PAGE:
How to Negotiate a Better Job Title
by Matt Alderton |
September 19, 2017
When they’re looking for a new job, most people are laser-focused on negotiating a higher salary. If you’re thinking about your long-term career prospects, however, a better job title could be just as valuable, according to The Muse contributor Angela Smith.
“Think about it: The title on your resume today can have a major impact on your employment prospects in the future. People use your job title to quickly understand how you fit into an organization, what you do, and your level of expertise or authority,” Smith says. “This is especially true when it comes to impressing recruiters and hiring managers … So, as you’re preparing for negotiations, don’t just think numbers; think names.”
To negotiate the title you want, make a factual argument for why you deserve it.
“Pull together a list of your achievements, specialized education, and relevant experience that will benefit the organization hiring you. Anything you can show that is above and beyond what’s required for the job will help you in your case for a higher title,” Smith continues. “Use this information to position your ask. For example, ‘Based on my extensive project management experience at my last job, I believe that I have more experience than the Marketing Assistant position title suggests, and would like to propose a title of Marketing Analyst or Marketing Coordinator.'”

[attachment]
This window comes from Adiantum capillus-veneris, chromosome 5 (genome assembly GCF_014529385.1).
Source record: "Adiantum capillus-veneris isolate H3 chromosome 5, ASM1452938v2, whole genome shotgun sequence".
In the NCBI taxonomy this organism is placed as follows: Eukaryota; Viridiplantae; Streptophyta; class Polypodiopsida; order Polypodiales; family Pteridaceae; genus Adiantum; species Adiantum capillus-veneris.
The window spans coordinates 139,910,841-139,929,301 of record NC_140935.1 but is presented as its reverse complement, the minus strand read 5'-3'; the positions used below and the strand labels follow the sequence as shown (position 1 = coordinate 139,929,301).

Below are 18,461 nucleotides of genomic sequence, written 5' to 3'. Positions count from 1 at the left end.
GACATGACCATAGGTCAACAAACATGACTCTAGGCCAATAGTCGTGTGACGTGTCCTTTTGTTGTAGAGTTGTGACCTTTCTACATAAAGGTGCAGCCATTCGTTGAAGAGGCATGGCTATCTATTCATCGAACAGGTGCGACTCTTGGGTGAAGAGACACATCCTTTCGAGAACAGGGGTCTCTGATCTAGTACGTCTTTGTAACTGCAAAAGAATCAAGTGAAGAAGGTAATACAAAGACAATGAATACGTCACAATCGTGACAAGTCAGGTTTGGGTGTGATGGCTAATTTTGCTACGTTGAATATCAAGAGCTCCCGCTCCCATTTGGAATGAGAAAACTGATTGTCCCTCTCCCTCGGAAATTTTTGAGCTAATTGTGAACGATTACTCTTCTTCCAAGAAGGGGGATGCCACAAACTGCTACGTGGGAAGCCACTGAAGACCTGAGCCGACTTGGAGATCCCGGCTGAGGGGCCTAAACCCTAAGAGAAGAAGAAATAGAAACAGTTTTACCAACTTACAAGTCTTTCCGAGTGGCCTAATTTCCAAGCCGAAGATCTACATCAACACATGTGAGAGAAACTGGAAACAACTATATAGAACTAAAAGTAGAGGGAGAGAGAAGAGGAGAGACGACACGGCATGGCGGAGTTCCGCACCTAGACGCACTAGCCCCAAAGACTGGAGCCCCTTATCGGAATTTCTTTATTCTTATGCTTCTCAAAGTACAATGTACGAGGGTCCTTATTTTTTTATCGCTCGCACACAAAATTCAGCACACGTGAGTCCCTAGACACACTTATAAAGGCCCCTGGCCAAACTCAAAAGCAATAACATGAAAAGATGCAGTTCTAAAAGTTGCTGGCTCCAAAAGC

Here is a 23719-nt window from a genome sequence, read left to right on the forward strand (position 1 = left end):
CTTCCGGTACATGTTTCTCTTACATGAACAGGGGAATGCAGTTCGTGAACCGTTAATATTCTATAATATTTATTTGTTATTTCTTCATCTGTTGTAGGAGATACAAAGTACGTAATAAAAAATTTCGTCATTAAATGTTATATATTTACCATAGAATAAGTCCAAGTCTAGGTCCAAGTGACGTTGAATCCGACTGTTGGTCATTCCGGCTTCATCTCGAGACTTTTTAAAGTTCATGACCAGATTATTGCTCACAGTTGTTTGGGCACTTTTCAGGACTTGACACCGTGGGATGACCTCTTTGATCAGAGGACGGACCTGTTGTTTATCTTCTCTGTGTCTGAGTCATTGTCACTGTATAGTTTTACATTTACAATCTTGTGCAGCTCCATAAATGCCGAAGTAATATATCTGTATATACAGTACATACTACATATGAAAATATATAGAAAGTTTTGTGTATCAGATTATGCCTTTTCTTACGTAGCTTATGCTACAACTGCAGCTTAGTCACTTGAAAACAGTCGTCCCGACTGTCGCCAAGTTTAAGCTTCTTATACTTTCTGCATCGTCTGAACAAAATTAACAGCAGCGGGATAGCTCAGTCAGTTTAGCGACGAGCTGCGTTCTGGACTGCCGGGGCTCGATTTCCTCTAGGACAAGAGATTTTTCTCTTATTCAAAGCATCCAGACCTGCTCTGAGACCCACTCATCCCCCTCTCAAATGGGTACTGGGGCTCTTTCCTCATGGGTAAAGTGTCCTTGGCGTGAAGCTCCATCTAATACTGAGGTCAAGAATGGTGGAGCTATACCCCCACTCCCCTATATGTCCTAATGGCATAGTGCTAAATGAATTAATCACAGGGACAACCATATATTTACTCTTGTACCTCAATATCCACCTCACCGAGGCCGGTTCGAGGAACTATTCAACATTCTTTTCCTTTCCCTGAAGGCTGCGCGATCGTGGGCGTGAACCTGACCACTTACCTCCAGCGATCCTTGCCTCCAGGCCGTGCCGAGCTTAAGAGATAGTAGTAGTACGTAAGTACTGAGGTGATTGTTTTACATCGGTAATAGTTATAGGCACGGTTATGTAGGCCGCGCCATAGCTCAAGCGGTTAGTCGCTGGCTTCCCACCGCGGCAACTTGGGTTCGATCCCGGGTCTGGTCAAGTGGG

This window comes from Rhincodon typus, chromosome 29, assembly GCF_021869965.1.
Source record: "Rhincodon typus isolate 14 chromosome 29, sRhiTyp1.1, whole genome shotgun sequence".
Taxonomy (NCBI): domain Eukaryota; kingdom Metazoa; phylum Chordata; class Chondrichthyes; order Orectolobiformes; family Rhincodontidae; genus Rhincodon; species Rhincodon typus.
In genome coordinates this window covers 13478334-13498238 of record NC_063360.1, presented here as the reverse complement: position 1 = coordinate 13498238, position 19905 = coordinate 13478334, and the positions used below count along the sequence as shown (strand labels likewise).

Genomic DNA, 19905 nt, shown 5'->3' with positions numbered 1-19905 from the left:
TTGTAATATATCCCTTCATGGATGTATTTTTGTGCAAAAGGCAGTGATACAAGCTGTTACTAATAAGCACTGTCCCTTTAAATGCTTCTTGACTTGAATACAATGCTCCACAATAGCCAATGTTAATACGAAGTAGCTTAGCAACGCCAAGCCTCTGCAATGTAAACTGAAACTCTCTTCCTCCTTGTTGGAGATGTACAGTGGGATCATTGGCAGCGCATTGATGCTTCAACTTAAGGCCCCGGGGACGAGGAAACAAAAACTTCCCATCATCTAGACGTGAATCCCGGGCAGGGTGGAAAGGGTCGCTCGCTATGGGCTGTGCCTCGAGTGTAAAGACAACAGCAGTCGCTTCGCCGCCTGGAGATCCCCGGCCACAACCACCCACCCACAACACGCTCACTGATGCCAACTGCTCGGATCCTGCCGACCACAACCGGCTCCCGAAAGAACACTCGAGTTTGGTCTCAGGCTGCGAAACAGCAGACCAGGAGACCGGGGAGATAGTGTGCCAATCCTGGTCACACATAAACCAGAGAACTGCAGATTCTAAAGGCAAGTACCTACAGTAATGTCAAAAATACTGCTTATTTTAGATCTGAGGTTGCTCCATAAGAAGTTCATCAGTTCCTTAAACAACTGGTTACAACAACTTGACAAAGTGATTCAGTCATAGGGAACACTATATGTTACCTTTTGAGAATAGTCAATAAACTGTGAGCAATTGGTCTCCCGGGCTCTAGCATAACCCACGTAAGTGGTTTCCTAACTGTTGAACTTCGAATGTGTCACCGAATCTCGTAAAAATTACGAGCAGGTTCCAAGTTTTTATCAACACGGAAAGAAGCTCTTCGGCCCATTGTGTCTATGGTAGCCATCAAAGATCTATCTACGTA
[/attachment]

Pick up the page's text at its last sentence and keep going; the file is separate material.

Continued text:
It also helps to explain how the title will benefit your new employer. “Your job title can and will have a major impact with how you interact with customers and clients, which is directly related to how those customers will view the organization as a whole,” Smith concludes. “For example, if you’ll be working with high-profile clients, a ‘Client Relations Manager’ title might make them view you more favorably than would a ‘Customer Service Associate.’ Think about ways that a different title might be a good thing, beyond just your resume.”
Questions, Comments, Suggestions?
Contact Successful Meetings Editor in Chief Vincent Alonzo with your “How To” ideas.
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